Round Up of Location Intelligence Conference Coverage

By Adena Schutzberg

We were privileged to have many journalists, bloggers and tweeters at our Location Intelligence Conference this year. Here, I gather up some of the coverage. If I missed yours, please leave a comment!

The Matters of Location blog, hosted by Cardinalus, highlights a few key talks from Steve Coast, Jeff Christensen and John Bennett of Hunt Energy.

Tyron Touchard covers the employment workshop and other sessions in two posts (1, 2), focusing on jobs and the economy. He notes: “For many [companies], the third quarter matched the revenue for their 1st and 2nd quarters combined. One exhibitor said that "With all this water in the atmosphere, it means it’s going to rain!"

Matt Ball covered the event at VectorOne in a post titled "Exploring the Business of Location Intelligence." He described the program (accurately, I must confirm!) as "an eclectic mix of current topics that concern the business models of technology providers as well as the companies that they serve."

Glen Letham at GISUser collected some "overheard" comments in a blog post. A few that I especially liked include:
"Real-time data increases the possibilities and moves us from entertainment to actions."

"Traditional Geospatial technologies have typically been: too dull, built for insiders, too cautious, and too incremental."
Dale Lutz of Safe Software seems to have had his head in "the clouds" most of the event. He penned "Cloudy with a Chance of Geospatial at Location Intelligence" at the It's all About Data blog. His conclusion: "The overwhelming message for me was that the future is here today, that the rate of adoption of a cloud approach is much higher than I thought previously." Look for an audio interview I did with Lutz on the topic in the coming weeks.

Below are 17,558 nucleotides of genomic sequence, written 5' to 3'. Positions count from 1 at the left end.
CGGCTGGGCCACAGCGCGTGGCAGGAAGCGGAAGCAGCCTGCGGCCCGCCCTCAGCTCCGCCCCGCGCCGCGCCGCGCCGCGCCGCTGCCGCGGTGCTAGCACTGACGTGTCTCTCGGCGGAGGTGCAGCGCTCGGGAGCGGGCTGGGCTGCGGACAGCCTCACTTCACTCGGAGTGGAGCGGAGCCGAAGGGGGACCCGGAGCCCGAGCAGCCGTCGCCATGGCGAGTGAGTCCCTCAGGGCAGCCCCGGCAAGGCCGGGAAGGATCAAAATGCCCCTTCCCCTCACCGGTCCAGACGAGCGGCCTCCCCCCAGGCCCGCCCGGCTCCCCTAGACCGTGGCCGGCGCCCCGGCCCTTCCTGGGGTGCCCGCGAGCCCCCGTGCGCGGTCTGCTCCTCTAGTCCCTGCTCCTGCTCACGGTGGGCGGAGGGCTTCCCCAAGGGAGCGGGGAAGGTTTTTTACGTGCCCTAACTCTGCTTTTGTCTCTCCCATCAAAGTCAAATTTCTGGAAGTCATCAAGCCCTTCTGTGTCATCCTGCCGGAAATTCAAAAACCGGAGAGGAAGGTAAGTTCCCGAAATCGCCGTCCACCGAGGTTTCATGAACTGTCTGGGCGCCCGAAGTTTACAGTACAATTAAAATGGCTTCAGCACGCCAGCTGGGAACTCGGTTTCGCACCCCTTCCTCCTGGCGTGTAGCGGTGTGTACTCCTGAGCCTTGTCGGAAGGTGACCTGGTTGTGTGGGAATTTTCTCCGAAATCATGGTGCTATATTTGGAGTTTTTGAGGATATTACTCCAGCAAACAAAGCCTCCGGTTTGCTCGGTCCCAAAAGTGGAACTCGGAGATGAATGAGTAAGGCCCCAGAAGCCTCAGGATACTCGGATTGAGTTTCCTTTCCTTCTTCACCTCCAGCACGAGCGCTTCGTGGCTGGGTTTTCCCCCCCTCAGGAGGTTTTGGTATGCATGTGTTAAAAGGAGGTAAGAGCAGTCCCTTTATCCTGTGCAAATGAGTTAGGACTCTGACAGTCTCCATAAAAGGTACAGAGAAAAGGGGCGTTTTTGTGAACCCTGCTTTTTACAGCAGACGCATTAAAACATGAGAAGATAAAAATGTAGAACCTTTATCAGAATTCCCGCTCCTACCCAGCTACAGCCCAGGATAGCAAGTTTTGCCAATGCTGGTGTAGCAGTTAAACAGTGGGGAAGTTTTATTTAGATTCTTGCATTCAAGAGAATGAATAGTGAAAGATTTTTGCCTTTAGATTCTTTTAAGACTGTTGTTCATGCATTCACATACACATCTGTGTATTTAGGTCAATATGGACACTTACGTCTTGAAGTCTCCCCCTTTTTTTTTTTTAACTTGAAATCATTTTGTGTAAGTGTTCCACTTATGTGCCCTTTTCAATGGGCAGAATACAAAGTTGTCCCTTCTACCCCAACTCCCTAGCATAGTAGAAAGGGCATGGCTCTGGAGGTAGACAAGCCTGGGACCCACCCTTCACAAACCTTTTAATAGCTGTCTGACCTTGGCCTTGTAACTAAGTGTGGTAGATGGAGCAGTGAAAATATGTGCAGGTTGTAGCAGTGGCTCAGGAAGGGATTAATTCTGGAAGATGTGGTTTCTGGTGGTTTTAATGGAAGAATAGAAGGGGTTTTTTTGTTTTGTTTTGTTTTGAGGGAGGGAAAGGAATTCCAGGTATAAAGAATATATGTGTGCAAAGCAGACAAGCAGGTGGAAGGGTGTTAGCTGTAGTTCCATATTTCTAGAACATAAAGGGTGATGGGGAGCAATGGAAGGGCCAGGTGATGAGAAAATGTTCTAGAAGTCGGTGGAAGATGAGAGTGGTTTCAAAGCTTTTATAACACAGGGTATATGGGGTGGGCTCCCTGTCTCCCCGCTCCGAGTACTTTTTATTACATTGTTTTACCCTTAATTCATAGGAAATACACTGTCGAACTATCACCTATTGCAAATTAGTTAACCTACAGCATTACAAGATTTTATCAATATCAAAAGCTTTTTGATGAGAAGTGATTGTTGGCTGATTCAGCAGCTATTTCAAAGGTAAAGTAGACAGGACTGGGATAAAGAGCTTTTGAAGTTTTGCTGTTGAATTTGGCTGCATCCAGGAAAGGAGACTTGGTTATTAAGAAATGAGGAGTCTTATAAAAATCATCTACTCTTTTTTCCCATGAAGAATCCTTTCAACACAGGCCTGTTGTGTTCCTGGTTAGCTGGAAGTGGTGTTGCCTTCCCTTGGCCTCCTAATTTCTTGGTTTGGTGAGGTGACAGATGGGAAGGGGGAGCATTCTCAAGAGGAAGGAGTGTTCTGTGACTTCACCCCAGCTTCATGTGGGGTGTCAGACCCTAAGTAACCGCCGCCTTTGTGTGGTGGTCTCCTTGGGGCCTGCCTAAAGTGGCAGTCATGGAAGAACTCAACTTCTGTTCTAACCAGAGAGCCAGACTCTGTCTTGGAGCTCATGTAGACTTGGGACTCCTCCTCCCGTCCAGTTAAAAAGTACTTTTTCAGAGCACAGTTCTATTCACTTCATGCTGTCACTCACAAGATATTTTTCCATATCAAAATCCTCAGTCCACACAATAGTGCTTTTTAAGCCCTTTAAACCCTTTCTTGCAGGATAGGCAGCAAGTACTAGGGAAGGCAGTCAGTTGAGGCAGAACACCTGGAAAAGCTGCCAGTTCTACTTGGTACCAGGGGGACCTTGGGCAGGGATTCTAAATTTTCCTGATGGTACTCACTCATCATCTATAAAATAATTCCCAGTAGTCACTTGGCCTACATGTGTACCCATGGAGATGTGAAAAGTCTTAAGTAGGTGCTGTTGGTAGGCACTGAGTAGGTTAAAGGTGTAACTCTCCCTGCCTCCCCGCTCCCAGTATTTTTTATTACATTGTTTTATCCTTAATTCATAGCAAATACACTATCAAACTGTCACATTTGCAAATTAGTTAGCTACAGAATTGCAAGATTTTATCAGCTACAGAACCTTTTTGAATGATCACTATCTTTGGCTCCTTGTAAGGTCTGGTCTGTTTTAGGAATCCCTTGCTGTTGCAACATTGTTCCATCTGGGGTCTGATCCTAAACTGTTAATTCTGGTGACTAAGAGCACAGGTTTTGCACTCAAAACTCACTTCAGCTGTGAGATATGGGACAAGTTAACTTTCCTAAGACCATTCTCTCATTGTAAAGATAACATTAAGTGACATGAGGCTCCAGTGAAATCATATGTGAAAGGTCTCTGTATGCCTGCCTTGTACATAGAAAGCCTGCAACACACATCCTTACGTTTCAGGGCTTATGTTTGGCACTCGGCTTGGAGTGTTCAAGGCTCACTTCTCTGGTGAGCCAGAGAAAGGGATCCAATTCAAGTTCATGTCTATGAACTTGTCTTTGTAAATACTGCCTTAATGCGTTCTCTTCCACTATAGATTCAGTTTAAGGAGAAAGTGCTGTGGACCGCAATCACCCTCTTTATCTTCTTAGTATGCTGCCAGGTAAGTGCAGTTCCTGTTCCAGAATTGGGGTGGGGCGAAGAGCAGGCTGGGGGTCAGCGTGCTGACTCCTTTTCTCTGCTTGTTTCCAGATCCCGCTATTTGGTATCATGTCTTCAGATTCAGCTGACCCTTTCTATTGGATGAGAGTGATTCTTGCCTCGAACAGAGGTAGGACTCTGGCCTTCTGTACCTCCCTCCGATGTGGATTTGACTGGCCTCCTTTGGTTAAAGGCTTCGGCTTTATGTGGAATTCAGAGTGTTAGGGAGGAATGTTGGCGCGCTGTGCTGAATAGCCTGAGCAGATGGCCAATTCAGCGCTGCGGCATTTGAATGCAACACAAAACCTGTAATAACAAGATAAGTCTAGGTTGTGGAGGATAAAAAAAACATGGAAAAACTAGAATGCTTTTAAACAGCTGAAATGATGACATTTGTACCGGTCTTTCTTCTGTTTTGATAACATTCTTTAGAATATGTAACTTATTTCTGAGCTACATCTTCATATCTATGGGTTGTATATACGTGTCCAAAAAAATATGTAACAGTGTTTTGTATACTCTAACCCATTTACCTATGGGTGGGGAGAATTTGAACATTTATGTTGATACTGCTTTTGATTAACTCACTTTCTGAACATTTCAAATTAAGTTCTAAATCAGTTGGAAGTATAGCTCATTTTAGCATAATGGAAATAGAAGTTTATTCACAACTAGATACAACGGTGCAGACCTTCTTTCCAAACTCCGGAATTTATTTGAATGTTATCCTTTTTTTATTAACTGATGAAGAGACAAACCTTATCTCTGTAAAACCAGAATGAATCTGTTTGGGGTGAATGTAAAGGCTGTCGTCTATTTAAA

Mano Marks of Google shared his slides from one of two "Cloud Panels" on his Random Markers blog. All Location Intelligence presenters' slides will be available to attendees in the next few days.

This is just a selection of tweets. Find more by searching Twitter for #LI09.

@jamesmason2 offered these, among other observations:
Individuals increasingly becoming sensors. Heterogeneous networks will leverage people around you. ( and MIT)

Hyperlocal adv monetization challenge. Curate from 1000s variables. Simplify for customer. Tableau Software good for this.
Chris Tucker, x-In-Q-Tel, mentioned at #LI09 that "airborne sensors" of some kind could be as transformative as GPS. What kind though?

@SiAction shared:
#MapIT proves popular at #LI09. Lots of q's on why #ESRI built it. Answer: BI and GIS community want simple mapping framework.
@rhizajeff asks:
Something that wasn't clear to me in the last prez today: how does AND's value prop fly in light of OSM?
@gletham notes:
via ANDï¿1⁄2 if you want to build the perfect map you'll need community input and involvement - the future will be the smartphone
A "not safe for work" tweeter shared a few great tweets:
SpatialKey rocks!

Amazing that no Yahoo Maps are being shown. Mostly Google/Bing with some nice highlights of MapQuest maps. Where's the love people?
@l_vaillancourt notes:
Oracle clearly see mapping in a different system than BI. Perfect.
@seangorman shares something I've known for a while:
@pbissett definitely knows more about Amazon Web Service than anyone in the building or state for that matter
@GuidoS didn't make LI but did note:
OK. I think there are too many gov/gis conferences in one week, #nsgic2009, #li09, #nearc09, #opencities ...

Published Friday, October 16th, 2009

Written by Adena Schutzberg

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